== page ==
The editors would like to receive contributions to the column by Friday, November 17, 2017. Contributions should not be published elsewhere.

If you have a submission or questions, please contact the column editors: Bob Wolverton, Mississippi State University Libraries, (662) 325-0548 bwolverton@library.msstate.edu
Karen Davidson, Mississippi State University Libraries,(662) 325-3018,kdavidson@library.msstate.edu

Call for Chapters: Comics and Critical Librarianship for Academic Libraries (Library Juice Press)

Call for Chapter Proposals

Working Title: Comics and Critical Librarianship for Academic Libraries
Editors: Olivia Miller & Stephanie Grimm
Submission Deadline: December 15, 2017
Publisher: Library Juice Press

Book description

This book will be a collection of chapters on ways comics have been used in the practice of critical librarianship. The intended audiences for this book are librarians and library workers that currently or hope to work with comics in academic libraries, people interested in critical librarianship, and comics scholars. The purpose of this book is to add to the conversation of critical librarianship within academic libraries by highlighting the use and focus of an already radical medium (comics) by librarians and library workers who practice critical librarianship.

For the purposes of this book, we use the term “comics” to mean any work in the medium of comics/sequential art. This can mean comic book issues, graphic novels, comic strips, webcomics, minicomics, etc.

We want both critical librarianship and comics to be approachable and accessible topics to our readers. One way we aim to do this is through approachable language much in the way that Maria T. Accardi did in Feminist Pedagogy for Library Instruction.

Possible topics

Possible topic areas include but are not limited to the following:

  • Critical considerations of:
    • comics in academic library exhibitions or programming
    • comics in library instruction in higher education contexts
    • cataloging practices in relation to comics
    • acquisition or collection management/organization practices for comics and comics collections
    • comics or comics ephemera in special collections, archives, or manuscript collections
  • Case studies on the critical use of comics in academic libraries and special collections
  • Theoretical or research-based considerations of comics as a tool and site for critical librarianship
  • Other relevant considerations of the topic

Timeline

  • Abstract submission deadline: December 15, 2017
  • Notification/Feedback regarding submission: January 31, 2018
  • First drafts due: June 15, 2018
  • Final drafts due: October 15, 2018
  • Final manuscript due to publisher: December 2018

Submissions

Please email abstracts of up to 500 words to critlibcomics (at) gmail (dot) com.

Abstracts should briefly describe your topic and how your chapter discusses using comics in critical librarianship. You are welcome to submit multiple abstracts about different possible topics. If your submission is tentatively accepted, the editors may request modifications. Material cannot be previously published.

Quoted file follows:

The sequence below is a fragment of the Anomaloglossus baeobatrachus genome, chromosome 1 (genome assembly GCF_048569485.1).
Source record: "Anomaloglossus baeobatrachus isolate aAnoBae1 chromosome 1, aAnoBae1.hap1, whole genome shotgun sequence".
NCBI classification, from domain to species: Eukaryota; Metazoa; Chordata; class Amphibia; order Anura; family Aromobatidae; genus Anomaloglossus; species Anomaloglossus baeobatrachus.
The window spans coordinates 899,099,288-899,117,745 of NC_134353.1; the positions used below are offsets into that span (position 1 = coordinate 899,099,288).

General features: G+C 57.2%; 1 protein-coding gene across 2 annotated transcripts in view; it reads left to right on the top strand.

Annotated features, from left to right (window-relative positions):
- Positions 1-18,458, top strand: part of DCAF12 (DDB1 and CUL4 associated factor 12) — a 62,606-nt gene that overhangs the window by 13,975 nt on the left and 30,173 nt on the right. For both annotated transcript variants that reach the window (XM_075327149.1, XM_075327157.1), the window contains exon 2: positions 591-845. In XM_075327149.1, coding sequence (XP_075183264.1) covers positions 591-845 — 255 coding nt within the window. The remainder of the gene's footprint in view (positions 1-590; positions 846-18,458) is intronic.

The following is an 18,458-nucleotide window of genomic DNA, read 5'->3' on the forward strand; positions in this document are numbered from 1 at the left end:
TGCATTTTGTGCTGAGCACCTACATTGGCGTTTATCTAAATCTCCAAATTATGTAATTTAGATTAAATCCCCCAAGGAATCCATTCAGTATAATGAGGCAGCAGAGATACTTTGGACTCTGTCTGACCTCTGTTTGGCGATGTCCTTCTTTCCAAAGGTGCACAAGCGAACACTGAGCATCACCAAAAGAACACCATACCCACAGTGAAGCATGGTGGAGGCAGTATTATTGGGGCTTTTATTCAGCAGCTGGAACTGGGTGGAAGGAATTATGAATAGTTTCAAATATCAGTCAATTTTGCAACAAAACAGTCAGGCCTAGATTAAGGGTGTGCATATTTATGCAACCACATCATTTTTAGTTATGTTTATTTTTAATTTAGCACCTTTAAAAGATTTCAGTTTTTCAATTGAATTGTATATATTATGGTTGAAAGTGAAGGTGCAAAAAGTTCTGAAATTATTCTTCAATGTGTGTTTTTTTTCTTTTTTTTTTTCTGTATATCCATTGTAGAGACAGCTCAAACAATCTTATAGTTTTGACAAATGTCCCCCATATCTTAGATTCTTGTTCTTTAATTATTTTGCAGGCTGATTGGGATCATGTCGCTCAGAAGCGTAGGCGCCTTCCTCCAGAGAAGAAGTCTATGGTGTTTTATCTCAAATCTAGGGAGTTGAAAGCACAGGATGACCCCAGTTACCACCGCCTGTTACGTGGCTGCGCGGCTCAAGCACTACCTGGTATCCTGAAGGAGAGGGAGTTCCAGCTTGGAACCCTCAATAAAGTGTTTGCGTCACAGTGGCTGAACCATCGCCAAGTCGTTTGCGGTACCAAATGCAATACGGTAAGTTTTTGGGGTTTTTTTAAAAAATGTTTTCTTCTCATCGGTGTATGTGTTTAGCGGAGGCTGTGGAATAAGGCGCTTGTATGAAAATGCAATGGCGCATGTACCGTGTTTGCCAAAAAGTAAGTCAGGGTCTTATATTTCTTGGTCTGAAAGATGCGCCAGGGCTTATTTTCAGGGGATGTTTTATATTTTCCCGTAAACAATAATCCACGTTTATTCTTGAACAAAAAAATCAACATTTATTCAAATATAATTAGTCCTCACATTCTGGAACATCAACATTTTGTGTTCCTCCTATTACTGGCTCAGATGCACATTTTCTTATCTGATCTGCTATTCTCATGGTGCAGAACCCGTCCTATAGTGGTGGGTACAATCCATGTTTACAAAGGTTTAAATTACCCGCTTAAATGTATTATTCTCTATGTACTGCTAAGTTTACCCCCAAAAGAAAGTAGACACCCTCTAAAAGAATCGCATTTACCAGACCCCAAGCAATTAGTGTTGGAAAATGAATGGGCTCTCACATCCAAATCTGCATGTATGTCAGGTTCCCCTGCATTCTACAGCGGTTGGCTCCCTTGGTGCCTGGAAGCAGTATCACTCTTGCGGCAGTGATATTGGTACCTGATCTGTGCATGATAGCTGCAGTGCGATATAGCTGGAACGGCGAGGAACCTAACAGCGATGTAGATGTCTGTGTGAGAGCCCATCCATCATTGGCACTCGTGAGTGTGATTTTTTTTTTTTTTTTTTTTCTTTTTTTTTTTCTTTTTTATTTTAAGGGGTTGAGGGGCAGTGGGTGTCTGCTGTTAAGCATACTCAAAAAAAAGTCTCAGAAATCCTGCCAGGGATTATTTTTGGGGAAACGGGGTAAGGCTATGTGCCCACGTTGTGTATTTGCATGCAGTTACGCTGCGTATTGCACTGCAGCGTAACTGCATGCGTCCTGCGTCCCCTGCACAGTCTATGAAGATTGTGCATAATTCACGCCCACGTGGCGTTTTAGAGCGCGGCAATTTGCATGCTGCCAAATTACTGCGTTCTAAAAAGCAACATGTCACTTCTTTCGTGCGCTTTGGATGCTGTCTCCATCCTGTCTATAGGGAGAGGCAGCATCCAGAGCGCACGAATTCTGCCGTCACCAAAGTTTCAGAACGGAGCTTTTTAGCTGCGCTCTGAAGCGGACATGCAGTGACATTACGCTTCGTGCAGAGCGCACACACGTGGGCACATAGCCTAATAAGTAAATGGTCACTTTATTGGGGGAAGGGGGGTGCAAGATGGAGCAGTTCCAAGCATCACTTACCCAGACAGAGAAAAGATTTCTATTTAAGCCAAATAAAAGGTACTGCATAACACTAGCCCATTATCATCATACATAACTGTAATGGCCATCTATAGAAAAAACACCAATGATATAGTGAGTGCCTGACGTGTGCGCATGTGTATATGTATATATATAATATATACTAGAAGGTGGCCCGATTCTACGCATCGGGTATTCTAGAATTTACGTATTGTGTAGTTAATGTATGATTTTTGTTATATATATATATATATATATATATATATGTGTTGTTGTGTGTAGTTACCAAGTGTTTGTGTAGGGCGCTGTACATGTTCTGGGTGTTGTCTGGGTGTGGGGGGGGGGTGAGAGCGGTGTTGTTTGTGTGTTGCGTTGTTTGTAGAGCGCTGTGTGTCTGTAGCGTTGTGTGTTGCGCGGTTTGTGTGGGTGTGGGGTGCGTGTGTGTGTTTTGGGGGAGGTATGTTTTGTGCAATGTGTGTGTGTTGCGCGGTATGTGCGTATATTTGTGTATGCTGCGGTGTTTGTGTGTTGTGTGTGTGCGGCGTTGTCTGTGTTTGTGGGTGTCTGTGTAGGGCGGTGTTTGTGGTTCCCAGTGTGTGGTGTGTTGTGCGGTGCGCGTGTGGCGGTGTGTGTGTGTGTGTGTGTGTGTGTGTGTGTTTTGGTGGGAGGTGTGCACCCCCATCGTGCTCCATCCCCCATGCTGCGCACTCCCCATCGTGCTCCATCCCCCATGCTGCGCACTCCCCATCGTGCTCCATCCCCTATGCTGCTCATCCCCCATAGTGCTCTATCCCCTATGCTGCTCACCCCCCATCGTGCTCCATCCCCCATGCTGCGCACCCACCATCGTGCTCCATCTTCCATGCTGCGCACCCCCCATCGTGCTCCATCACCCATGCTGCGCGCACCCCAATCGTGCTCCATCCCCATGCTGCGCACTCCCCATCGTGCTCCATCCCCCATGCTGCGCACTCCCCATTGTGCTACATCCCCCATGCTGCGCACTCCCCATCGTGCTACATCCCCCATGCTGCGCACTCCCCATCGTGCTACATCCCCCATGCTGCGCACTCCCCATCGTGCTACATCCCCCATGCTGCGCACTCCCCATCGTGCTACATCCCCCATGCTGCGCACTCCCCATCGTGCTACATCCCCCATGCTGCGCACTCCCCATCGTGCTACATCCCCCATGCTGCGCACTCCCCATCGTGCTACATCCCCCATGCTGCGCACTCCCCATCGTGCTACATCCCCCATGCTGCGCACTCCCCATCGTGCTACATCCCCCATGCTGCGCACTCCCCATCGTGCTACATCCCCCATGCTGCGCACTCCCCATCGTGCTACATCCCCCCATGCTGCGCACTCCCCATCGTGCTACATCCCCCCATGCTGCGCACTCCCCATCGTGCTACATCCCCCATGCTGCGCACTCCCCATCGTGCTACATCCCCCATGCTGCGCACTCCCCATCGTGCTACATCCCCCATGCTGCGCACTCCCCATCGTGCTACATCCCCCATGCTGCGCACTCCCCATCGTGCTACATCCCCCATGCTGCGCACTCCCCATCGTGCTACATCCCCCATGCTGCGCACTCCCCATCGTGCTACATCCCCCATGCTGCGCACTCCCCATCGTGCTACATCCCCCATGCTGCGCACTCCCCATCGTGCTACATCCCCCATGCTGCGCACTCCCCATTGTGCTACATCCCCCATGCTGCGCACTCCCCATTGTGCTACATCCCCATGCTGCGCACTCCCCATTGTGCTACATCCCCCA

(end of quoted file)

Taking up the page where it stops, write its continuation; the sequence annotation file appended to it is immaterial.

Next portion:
Final chapters will be in the 2000-5000-word range. Abstracts that discuss comics being used in critical librarianship practices in tribal college libraries, HBCUs, Hispanic-serving institutions, community colleges, archives, special libraries, and libraries outside the United States are especially welcome.

Please direct any questions to Olivia Miller and Stephanie Grimm, editors, at critlibcomics (at) gmail (dot) com.

About the Editors

Olivia Miller (she/her) is the Arts & Humanities Librarian at the University of Massachusetts Dartmouth. Her BA is in Art History and English from the University of North Carolina Greensboro and she attended the University of North Carolina Chapel Hill for her MSLS. She built a strong graphic novel collection in her last position at Greensboro College and taught a for-credit course for two semesters on how to read and find comics with a feminist pedagogy.

Stephanie Grimm (she/her) is the Art and Art History Librarian at George Mason University in Fairfax, VA. She holds a BFA in Illustration and earned her MSI from the University of Michigan, where she developed a dedicated minicomics collection within the university libraries. She has worked with comics and illustration students at both art & design schools and research universities, and is a proponent of critical librarianship and literacy for artists and design students.

Call for Applications: Evidence Summaries Team of Evidence Based Library and Information Practice

Call for Applications:  Evidence Based Library and Information Practice Evidence Summaries Writers

EBLIP seeks to add five writers to the Evidence Summaries Team. Evidence Summaries provide critical appraisal syntheses for specific research articles. These research synopses provide readers with information regarding the original research article’s validity and reliability, thus providing information on the presence or absence of evidence with which to make informed decisions. Evidence Summaries Team members are required to write two evidence summaries per year, with a two year commitment to the journal. Evidence Summaries cover all areas of library and information studies and we encourage applications from information professionals in areas such as school, public, and special libraries, as well as academic settings.